Monday, December 17, 2018

Final Card - Dick Smith

Here is the final card for baseball short-timer Dick Smith (#579). Smith's last major-league game was on May 2, 1965. After 10 games, he was sent down (as this late-series card tells us on the back).

Smith was signed by the Brooklyn Dodgers in 1957, and he played for 6 seasons in their farm system before he was acquired by the Mets in October 1962.

He played most of the next 2 seasons with the Mets' AAA team in Buffalo, but did play in a few dozen games for New York each season.


The Dodgers reacquired him after the 1964 season for pitcher Larry Miller, but as said above, he only played 10 games before returning to the bushes.

After 2 seasons at triple-A Spokane, the Dodgers traded him to the Twins in April 1967 for pitcher Jerry Fosnow (recently seen on this blog). Smith played a full season for the Twins' AAA Denver team in 1967, and 53 games for the Senators' AA team before retiring.

 He passed away in 2012 at age 72.

Wednesday, November 21, 2018

Final Card - Gus Triandos

Here is the final card for long-time catcher Gus Triandos (#248). He was the Orioles' #1 catcher from 1956-1962, but to a then-youngster like me he was just the guy who came over from the Tigers with Jim Bunning before the 1964 season. I'm sure CommishBob has some Gus Triandos stories to tell!


Triandos was signed by the Yankees way back in 1948, and after 4 seasons in the minors and a year in the service, Gus made his big-league debut in August 1953 for the Yankees.

After the 1954 season, Triandos was part of a SEVENTEEN PLAYER trade with the Orioles. That deal included pitchers Don Larsen and Bob Turley going to New York.

Triandos was Baltimore's 1st baseman in 1955, then was the starting catcher for the next seven seasons. He made the All-Star team from 1957 to 1959, and in 1958 hit a career-high 30 home runs.

After the 1962 season he was traded to the Tigers with outfielder Whitey Herzog for catcher Dick Brown. Gus started 90 games for the Tigers in 1963 (Bill Freehan's rookie season), then was traded to the Phillies (with Jim Bunning) after the season for outfielder Don Demeter and pitcher Jack Hamilton.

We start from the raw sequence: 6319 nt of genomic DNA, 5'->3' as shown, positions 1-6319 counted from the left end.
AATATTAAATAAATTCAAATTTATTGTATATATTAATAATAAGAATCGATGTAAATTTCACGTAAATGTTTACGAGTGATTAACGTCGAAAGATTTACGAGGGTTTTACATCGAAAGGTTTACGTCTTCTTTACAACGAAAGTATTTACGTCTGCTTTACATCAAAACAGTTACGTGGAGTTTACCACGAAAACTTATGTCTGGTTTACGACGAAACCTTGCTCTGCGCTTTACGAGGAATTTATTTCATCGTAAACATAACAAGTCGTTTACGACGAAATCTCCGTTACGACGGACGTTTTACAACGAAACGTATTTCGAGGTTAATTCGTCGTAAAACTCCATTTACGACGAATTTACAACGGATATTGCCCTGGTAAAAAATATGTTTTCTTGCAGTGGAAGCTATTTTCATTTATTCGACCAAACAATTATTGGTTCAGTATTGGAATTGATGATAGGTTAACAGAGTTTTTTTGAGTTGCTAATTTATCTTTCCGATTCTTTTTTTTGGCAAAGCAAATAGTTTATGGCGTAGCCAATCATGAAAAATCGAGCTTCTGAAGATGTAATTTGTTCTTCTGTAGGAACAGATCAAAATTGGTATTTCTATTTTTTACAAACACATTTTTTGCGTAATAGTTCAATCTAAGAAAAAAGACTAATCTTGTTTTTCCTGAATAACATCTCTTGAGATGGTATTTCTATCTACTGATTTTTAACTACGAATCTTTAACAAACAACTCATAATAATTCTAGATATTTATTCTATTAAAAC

Gus spent 1 1/2 seasons as the Phillies' backup catcher, then was sold to the Astros in June 1965.  By late-August he was released, ending his 13 year career.

Triandos passed away in 2013 at age 82.

Friday, September 21, 2018

Final Card - Jerry Fosnow

This may be the only time this has ever happened on my blogs, but today is Jerry's birthday! (Completely coincidental, as I didn't realize this until I checked Baseball-Reference.com for some career history. And, I just made it by 1 minute!) Happy 78th, Jerry!

Not only is this Jerry's final card, but it's also his rookie card (#529).

Fosnow signed with the Indians in 1959, and was dealt to the Twins before the 1962 season.


Jerry made his major-league debut in June 1964, pitching 7 games as a rookie.

The following season he appeared in 29 games, but none after mid-July. He was sent down to the minors, never to return.

Fosnow continued pitching in the Twins' system through the 1966 season, and for the Dodgers' AAA team in 1967 before retiring.

SABR biography
 

Saturday, August 25, 2018

Final Card - Ron Locke

Here’s Mets’ short-timer Ron Locke (#511). By the time this card came out, Locke’s major-league career was already over.

Ron pitched in the Mets’ farm system from 1963 to 1970, save for the 1966 season when he pitched briefly in the Phillies’ and Reds’ organizations.


His only major-league playing time came in 1964, when he pitched 25 games for the Mets. (Even that season, he was in the minors for the month of July before returning to New York for the final 2 months.)

This is his 2nd of two Topps cards (having also appeared in the 1964 set on a Mets Rookie Stars card).

Monday, May 28, 2018

Final Card - Sterling Slaughter

Here is the 2nd and final card for Cubs’ pitcher Sterling Slaughter. He previously appeared on a Cubs Rookies card in the 1964 set.

After pitching for Arizona State University, Slaughter was signed by the Cubs in 1963. He played only 1 season in the minors, then made the Cubs’ squad in 1964, pitching 20 games (including 6 starts).